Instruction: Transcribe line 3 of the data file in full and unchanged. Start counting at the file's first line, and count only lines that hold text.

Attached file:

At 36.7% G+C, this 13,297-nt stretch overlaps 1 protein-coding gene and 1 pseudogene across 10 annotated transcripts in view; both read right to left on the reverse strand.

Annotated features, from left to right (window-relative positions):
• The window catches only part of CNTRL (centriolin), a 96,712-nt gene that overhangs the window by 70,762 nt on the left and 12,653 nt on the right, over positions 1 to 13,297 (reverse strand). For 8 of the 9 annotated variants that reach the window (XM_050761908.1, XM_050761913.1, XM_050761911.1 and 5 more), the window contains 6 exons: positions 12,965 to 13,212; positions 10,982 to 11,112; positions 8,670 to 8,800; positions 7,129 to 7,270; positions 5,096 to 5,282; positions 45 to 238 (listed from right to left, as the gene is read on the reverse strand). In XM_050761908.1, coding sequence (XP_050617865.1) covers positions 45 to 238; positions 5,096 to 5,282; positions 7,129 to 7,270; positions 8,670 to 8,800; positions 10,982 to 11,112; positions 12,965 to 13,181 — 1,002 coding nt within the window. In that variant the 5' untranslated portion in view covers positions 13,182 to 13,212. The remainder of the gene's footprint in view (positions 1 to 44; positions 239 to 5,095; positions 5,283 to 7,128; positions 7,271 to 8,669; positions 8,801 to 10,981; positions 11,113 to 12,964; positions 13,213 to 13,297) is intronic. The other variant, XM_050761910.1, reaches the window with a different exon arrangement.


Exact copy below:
• The window catches only part of CNTRL (centriolin), a 96,712-nt gene that overhangs the window by 70,762 nt on the left and 12,653 nt on the right, over positions 1 to 13,297 (reverse strand). For 8 of the 9 annotated variants that reach the window (XM_050761908.1, XM_050761913.1, XM_050761911.1 and 5 more), the window contains 6 exons: positions 12,965 to 13,212; positions 10,982 to 11,112; positions 8,670 to 8,800; positions 7,129 to 7,270; positions 5,096 to 5,282; positions 45 to 238 (listed from right to left, as the gene is read on the reverse strand). In XM_050761908.1, coding sequence (XP_050617865.1) covers positions 45 to 238; positions 5,096 to 5,282; positions 7,129 to 7,270; positions 8,670 to 8,800; positions 10,982 to 11,112; positions 12,965 to 13,181 — 1,002 coding nt within the window. In that variant the 5' untranslated portion in view covers positions 13,182 to 13,212. The remainder of the gene's footprint in view (positions 1 to 44; positions 239 to 5,095; positions 5,283 to 7,128; positions 7,271 to 8,669; positions 8,801 to 10,981; positions 11,113 to 12,964; positions 13,213 to 13,297) is intronic. The other variant, XM_050761910.1, reaches the window with a different exon arrangement.